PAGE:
“It would be arrogant to think we’re alone in the Universe,” says Harvard Professor Avi Loeb, theoretical astrophysicist. His conjecture on the anomalous, shiny, elongated space object (dubbed “Oumuamua”, Hawaiian for “scout”) that wandered through our inner solar system in 2017 fit the evidence, yet stirred up quite the controversy. It looked and behaved not like an asteroid or cement, but a solar light sail, just as we’d design for a space probe. He details why in his book, Extraterrestrial: The First Sign of Intelligent Life Beyond Earth. “We should not rule out technology from an advanced, extraterrestrial civilization just because the notion is unpopular among the academic community,” he argues. This did lead to private funding for Avi’s “Galileo Project” named for that other daring astronomer. We talk about new strategies to detect life in the Cosmos, the goals and hopes for his project, the role and limits of science, what we know and don’t know, his philosophy of life, tackling the big questions, the impact on society’s advancement, the filmmakers interested in his work, and more. Three astronomers in the audience pose their questions and comments, including one who worked on the Hubble Telescope.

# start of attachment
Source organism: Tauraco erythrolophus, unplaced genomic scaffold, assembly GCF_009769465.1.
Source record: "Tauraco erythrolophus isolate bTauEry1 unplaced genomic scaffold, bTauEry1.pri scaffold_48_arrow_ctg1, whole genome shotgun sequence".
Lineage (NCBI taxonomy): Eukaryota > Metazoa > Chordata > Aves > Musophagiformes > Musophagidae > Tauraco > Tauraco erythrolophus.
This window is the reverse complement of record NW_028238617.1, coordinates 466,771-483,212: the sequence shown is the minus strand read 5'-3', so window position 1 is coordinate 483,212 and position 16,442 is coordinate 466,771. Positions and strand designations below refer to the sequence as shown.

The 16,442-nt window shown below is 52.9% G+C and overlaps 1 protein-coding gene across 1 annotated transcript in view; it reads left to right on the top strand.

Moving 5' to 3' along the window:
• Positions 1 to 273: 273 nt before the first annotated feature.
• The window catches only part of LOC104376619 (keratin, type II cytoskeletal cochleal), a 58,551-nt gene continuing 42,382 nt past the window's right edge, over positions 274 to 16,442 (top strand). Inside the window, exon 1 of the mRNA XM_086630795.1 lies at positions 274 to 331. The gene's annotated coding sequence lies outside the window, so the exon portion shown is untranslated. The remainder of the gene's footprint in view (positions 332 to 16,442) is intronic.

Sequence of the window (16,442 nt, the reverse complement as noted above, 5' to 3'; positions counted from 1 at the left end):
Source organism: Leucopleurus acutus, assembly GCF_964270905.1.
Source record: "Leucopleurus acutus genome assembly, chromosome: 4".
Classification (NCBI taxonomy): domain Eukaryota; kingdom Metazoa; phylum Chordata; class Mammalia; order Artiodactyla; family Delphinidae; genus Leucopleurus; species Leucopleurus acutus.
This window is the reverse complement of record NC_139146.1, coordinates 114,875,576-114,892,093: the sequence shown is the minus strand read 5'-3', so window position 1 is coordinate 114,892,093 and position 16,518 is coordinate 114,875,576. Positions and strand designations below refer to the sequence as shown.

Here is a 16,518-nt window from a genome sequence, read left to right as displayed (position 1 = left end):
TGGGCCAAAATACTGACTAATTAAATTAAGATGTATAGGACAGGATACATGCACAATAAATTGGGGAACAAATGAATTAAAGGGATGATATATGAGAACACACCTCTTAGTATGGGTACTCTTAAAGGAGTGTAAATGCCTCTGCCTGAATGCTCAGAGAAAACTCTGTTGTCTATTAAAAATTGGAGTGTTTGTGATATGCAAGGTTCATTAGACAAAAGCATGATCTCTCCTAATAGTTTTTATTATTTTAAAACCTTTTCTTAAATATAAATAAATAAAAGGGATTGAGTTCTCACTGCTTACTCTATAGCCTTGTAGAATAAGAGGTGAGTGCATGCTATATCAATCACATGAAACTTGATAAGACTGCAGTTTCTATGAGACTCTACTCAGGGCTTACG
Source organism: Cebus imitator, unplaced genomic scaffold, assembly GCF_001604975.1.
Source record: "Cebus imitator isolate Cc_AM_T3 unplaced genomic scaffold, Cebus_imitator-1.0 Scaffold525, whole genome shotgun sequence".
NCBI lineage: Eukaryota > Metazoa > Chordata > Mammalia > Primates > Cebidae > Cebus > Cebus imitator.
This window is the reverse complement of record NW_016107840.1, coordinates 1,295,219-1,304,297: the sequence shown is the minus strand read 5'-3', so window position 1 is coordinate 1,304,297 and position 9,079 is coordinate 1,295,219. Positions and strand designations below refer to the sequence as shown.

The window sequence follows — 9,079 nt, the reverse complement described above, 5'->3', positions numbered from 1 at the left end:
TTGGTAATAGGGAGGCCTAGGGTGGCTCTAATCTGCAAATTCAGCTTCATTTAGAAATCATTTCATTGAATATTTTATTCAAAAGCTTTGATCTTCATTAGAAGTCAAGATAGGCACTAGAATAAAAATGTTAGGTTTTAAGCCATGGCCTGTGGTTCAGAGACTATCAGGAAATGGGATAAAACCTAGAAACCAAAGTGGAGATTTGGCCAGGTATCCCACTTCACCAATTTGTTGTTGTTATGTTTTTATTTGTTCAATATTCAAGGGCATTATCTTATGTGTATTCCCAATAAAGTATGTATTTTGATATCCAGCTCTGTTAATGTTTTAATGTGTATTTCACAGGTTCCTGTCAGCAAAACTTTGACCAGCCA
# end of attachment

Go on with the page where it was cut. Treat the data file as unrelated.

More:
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- Laura Lee, Laura Lee Show, Conversation4Exploration. Conversation 4 Exploration, ConversationforExploration, Conversation for Exploration, Cuyamungue Institute